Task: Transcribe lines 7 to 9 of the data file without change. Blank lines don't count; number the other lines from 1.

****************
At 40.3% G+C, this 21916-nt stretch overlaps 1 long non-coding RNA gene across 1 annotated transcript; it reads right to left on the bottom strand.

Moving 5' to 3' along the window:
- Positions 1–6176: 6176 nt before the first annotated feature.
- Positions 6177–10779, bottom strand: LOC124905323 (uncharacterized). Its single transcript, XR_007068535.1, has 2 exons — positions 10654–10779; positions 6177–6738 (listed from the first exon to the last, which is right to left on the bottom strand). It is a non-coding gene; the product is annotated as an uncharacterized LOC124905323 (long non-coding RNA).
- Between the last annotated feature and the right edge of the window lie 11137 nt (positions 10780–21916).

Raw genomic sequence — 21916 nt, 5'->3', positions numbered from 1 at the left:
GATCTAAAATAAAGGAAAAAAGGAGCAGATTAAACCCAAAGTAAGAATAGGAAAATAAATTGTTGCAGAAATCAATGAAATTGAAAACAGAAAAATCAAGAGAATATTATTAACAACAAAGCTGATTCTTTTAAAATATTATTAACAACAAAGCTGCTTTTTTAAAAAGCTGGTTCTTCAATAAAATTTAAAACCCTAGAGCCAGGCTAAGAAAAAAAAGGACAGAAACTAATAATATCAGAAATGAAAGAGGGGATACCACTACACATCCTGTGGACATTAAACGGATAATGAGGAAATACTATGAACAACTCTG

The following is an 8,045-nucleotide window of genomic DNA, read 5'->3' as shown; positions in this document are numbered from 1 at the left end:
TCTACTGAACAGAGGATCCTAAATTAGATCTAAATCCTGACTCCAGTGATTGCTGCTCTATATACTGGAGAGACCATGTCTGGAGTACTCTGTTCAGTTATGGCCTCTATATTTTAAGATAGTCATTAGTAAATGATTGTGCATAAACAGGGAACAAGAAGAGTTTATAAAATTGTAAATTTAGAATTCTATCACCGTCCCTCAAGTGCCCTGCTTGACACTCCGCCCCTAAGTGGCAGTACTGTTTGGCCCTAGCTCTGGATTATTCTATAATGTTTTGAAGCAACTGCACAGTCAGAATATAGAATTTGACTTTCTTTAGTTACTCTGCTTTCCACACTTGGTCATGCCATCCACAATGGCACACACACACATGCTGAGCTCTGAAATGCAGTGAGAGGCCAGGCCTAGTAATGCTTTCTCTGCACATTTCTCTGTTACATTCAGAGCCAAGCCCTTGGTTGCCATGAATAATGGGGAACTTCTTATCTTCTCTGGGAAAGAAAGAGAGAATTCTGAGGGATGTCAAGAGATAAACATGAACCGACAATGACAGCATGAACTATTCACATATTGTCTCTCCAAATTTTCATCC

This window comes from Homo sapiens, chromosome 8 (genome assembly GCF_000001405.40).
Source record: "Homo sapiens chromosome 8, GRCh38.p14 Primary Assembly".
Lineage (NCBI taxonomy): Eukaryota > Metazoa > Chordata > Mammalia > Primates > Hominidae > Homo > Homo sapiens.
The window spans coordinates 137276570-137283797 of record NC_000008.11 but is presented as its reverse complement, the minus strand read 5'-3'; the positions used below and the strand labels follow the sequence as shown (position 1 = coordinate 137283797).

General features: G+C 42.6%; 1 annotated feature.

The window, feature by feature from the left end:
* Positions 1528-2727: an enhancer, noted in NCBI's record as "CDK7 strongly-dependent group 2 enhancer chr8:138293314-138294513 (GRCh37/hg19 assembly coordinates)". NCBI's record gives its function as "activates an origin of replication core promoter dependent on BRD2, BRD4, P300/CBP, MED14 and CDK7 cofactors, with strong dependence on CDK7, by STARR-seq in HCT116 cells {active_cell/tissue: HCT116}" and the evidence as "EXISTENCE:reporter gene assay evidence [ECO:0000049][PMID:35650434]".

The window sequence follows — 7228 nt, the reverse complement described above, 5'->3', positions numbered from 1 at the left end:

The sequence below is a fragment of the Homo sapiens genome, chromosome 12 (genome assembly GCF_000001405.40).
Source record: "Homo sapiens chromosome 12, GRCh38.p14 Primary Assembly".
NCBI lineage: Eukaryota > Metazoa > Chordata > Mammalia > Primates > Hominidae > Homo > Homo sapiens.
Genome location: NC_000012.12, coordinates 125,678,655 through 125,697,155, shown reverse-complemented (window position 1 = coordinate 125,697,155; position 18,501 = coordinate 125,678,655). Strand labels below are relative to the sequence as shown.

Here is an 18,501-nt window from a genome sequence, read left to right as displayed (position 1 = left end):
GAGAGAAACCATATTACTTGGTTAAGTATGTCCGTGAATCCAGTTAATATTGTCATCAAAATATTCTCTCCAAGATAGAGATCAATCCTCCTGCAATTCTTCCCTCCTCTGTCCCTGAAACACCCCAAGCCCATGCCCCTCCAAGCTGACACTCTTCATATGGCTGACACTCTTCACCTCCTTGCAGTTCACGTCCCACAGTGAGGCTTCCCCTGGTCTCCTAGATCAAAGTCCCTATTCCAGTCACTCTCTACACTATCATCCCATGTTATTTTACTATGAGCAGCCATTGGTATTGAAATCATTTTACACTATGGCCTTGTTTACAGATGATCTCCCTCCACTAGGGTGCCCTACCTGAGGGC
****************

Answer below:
GATCTAAAATAAAGGAAAAAAGGAGCAGATTAAACCCAAAGTAAGAATAGGAAAATAAATTGTTGCAGAAATCAATGAAATTGAAAACAGAAAAATCAAGAGAATATTATTAACAACAAAGCTGATTCTTTTAAAATATTATTAACAACAAAGCTGCTTTTTTAAAAAGCTGGTTCTTCAATAAAATTTAAAACCCTAGAGCCAGGCTAAGAAAAAAAAGGACAGAAACTAATAATATCAGAAATGAAAGAGGGGATACCACTACACATCCTGTGGACATTAAACGGATAATGAGGAAATACTATGAACAACTCTG

The following is an 8,045-nucleotide window of genomic DNA, read 5'->3' as shown; positions in this document are numbered from 1 at the left end:
TCTACTGAACAGAGGATCCTAAATTAGATCTAAATCCTGACTCCAGTGATTGCTGCTCTATATACTGGAGAGACCATGTCTGGAGTACTCTGTTCAGTTATGGCCTCTATATTTTAAGATAGTCATTAGTAAATGATTGTGCATAAACAGGGAACAAGAAGAGTTTATAAAATTGTAAATTTAGAATTCTATCACCGTCCCTCAAGTGCCCTGCTTGACACTCCGCCCCTAAGTGGCAGTACTGTTTGGCCCTAGCTCTGGATTATTCTATAATGTTTTGAAGCAACTGCACAGTCAGAATATAGAATTTGACTTTCTTTAGTTACTCTGCTTTCCACACTTGGTCATGCCATCCACAATGGCACACACACACATGCTGAGCTCTGAAATGCAGTGAGAGGCCAGGCCTAGTAATGCTTTCTCTGCACATTTCTCTGTTACATTCAGAGCCAAGCCCTTGGTTGCCATGAATAATGGGGAACTTCTTATCTTCTCTGGGAAAGAAAGAGAGAATTCTGAGGGATGTCAAGAGATAAACATGAACCGACAATGACAGCATGAACTATTCACATATTGTCTCTCCAAATTTTCATCC